Due to the 2014 emergence of Zipline – an American medical product delivery firm that specialises in manufacturing delivery drones – it can be assumed that in the near future drones will regularly be used to deliver medicines and first aid kits to the wounded in war zones, or perhaps drones equipped with high-quality cameras could allow doctors to remotely examine injured civilians.

On the other hand, remote war-fighting technologies could potentially prevent civilians from being injured, and lessen indiscriminate bombings, or de-escalate global tensions.

Taking this into consideration, we can predict that drones will be used as food delivery vehicles that intend to provide impoverished regions with fresh food and clean water. On a smaller scale, drones could be employed instead of courier vans to deliver online shopping orders to customers which would reduce road traffic and air pollution.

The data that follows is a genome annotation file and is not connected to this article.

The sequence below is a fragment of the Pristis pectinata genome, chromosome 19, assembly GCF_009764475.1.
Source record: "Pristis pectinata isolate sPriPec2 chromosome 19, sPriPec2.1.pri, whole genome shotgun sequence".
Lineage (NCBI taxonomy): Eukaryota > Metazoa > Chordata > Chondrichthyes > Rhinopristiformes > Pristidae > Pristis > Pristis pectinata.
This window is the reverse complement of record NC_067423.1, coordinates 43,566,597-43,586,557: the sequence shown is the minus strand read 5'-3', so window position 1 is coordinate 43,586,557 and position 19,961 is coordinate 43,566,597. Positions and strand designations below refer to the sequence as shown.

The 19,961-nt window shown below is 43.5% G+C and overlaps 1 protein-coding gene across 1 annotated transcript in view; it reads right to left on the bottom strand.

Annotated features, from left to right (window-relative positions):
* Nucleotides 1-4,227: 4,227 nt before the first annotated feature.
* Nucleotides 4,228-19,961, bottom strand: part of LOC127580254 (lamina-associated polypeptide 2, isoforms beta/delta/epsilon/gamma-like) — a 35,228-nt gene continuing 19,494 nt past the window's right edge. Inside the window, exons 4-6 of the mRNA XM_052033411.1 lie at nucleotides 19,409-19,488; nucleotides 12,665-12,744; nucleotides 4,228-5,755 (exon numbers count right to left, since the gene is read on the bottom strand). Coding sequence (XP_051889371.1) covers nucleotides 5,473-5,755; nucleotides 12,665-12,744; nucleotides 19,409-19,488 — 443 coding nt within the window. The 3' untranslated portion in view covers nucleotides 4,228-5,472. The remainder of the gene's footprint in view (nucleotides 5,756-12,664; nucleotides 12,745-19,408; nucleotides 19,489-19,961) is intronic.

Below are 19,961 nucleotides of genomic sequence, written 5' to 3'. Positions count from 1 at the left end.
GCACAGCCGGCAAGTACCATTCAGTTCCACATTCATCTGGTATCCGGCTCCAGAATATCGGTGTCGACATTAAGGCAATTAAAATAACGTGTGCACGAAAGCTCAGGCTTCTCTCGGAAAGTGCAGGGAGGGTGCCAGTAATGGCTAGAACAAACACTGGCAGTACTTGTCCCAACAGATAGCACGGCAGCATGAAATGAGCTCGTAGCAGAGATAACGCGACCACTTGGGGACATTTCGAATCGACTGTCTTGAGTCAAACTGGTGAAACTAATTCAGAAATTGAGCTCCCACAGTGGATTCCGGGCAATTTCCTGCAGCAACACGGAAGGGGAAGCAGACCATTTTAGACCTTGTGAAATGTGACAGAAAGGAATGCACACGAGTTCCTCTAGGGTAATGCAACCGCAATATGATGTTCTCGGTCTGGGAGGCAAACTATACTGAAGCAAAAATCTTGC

Overall, an intensified use of drones could change the world, support humanitarian initiatives, and save lives.


One of the most significant breakthroughs of modern times has been that of eVTOL, not because of its current disruption of how human society functions but due to its future possibilities.

eVTOL has been projected to become commercially viable in the coming decade, with concept aircrafts, futuristic air roads, battery innovations, and ‘flying cars’ all becoming hot topics of discussion within the tech and aviation industries.

In Britain, plans are underway for the world’s first airport for flying taxis to be constructed in Coventry and the project has received extensive government backing. With drones also being zero-emission electric vertical take-off and landing aerial vehicles, they are often regarded as being in the same category as eVTOL aircraft.

With these once abstract concepts becoming increasingly tangible, drones are set to become even more useful and important in public life.


Drones have transformed quite a few aspects of everyday life from television coverage to building surveys to construction site monitoring to weddings.

Much like any other powerful innovation; in the wrong hands, things could easily go array.